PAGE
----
“We will be working with NHS and Social Care through NHS and integration joint boards as well as stakeholders and people with cancer to ensure support for cancer patients at every stage of their treatment is embedded in every day service delivery.”
Commissioned by the Scottish Government and Macmillan Cancer Support, the survey aimed to find out how patients felt about the care and support they received as they moved through the cancer care system.
- 94% rated their care positively (giving an overall rating of seven out of 10 or above)
- 87% felt they were always treated with dignity and respect by nurses and doctors
- 86% felt they were told they had cancer in a sensitive manner
- 84% had access to a clinical nurse specialist
The survey also found areas where improvements could be made, particularly around helping patients access support for their wider emotional, financial and practical needs.
Ms Robison said:
“As we learn from the experiences of those living with and beyond cancer it is clear that more can be done to improve the quality of care available after treatment.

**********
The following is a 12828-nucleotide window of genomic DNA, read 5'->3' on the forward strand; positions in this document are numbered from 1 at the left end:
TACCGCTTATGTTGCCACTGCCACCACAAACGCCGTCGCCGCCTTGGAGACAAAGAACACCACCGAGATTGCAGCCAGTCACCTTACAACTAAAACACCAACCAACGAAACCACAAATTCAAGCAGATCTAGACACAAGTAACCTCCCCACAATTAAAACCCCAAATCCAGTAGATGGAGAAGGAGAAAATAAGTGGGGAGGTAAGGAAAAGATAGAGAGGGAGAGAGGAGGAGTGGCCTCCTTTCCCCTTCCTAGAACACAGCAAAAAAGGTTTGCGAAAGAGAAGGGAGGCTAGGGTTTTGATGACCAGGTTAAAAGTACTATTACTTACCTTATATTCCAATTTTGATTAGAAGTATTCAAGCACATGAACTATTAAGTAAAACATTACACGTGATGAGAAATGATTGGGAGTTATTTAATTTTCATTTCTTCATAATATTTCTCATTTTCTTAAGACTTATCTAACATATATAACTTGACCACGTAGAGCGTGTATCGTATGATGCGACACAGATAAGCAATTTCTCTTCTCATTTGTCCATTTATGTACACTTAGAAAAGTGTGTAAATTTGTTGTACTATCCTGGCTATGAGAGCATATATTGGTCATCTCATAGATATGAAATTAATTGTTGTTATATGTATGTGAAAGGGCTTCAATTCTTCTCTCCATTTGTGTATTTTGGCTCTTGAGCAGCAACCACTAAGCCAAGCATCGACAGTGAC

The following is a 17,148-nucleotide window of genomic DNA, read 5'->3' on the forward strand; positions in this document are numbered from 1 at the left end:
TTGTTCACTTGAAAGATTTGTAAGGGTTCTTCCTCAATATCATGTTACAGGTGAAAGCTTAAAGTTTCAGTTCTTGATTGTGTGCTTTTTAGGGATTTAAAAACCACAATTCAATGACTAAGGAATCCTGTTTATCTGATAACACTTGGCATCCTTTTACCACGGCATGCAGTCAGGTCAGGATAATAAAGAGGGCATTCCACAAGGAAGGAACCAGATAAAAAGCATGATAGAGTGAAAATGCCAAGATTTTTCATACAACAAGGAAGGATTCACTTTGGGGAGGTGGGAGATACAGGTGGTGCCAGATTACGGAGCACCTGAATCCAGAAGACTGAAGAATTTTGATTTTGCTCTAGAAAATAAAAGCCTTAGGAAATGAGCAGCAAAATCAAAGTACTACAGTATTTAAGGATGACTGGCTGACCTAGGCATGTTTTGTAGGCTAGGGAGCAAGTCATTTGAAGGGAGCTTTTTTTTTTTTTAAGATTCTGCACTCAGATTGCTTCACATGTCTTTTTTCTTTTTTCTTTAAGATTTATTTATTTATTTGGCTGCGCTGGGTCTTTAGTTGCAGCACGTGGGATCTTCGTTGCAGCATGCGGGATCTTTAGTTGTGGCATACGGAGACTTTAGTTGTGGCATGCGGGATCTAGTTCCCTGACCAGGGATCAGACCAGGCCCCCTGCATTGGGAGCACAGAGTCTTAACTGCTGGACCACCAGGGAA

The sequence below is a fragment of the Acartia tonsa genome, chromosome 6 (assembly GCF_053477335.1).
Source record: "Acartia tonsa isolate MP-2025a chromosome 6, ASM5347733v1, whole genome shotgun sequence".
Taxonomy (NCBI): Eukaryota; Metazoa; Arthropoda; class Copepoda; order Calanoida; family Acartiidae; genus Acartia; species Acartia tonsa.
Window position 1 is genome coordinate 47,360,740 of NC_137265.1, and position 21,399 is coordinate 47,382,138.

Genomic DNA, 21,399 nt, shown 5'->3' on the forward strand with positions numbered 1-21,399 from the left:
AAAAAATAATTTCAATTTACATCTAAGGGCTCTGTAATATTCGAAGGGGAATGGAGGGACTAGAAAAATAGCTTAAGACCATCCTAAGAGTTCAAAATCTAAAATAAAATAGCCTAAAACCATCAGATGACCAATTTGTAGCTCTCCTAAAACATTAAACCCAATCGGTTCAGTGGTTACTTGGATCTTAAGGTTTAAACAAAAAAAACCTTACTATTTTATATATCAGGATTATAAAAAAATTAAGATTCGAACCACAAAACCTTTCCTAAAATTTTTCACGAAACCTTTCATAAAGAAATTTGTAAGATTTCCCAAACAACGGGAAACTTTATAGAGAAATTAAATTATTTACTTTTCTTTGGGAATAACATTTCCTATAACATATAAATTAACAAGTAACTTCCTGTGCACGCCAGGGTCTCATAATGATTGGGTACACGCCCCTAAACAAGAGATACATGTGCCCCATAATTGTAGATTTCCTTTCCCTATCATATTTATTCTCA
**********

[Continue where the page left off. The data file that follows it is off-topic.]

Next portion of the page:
“It is essential that people with cancer know about their treatment and are able to access to information, advice and support tailored to their individual needs.
“Our cancer strategy makes clear the importance of ensuring that on-going wellbeing needs are addressed at the same time as health needs.
“Today is also international ‘What Matters to You Day’ where people working in hospitals and care settings are asking what matters to the people they care. Through this, and initiatives such as the cancer patient experience survey, we can work to understand what really matters to people, improving the experience, quality and effectiveness of care
“These results give us a sound platform to work from and we look forward to working with Macmillan Cancer Support and NHS health boards in implementing the Cancer Strategy over the next few years.”
Macmillan’s head in Scotland, Janice Preston, said: